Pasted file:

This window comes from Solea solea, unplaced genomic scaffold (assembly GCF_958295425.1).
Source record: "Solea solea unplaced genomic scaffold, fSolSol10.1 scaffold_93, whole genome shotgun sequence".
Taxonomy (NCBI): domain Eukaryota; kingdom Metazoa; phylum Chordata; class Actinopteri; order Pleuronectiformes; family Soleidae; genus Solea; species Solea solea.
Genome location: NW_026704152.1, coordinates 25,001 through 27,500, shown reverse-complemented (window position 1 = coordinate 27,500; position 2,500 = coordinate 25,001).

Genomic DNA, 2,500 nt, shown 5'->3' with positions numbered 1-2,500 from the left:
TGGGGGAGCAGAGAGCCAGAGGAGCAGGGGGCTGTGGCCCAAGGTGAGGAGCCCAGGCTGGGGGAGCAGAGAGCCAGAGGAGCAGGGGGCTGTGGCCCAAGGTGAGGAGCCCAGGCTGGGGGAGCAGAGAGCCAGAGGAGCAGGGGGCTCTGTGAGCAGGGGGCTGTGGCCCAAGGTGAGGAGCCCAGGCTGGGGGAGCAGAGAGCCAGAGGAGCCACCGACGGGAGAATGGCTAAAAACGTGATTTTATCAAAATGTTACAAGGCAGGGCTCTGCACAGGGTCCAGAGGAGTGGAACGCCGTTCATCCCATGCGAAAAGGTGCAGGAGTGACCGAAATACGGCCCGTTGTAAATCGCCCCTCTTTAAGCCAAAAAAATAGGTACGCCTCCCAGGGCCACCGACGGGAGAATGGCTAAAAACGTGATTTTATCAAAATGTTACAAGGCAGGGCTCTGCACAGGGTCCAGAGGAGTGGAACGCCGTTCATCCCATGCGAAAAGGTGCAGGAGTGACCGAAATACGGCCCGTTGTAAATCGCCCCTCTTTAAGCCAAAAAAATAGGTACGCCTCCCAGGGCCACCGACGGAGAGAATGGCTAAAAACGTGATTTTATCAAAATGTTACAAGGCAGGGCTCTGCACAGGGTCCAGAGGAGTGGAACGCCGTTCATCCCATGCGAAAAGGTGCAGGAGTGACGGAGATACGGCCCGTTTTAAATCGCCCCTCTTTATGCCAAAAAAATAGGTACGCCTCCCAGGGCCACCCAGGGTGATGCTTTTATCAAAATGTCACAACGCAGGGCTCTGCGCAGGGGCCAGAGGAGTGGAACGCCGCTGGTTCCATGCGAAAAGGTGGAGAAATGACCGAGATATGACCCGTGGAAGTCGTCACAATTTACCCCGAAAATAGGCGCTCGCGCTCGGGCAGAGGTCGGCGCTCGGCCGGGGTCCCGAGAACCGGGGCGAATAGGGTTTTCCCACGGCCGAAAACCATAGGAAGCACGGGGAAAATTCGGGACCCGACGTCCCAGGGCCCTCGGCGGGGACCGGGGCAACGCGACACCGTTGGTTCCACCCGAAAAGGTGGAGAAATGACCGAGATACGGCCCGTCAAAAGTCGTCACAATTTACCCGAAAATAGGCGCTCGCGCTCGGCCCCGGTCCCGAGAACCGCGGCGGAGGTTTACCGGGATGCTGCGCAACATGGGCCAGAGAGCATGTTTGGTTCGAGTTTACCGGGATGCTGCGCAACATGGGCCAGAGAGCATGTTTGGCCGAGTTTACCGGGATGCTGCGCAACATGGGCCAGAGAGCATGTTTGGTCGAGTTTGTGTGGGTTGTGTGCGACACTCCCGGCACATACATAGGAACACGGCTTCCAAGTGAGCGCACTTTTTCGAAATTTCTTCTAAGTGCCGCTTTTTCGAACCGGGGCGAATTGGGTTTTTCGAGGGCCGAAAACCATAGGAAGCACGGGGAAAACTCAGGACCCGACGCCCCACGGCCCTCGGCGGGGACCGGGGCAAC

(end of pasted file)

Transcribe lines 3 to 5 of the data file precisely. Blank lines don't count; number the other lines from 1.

Taxonomy (NCBI): domain Eukaryota; kingdom Metazoa; phylum Chordata; class Actinopteri; order Pleuronectiformes; family Soleidae; genus Solea; species Solea solea.
Genome location: NW_026704152.1, coordinates 25,001 through 27,500, shown reverse-complemented (window position 1 = coordinate 27,500; position 2,500 = coordinate 25,001).

Genomic DNA, 2,500 nt, shown 5'->3' with positions numbered 1-2,500 from the left: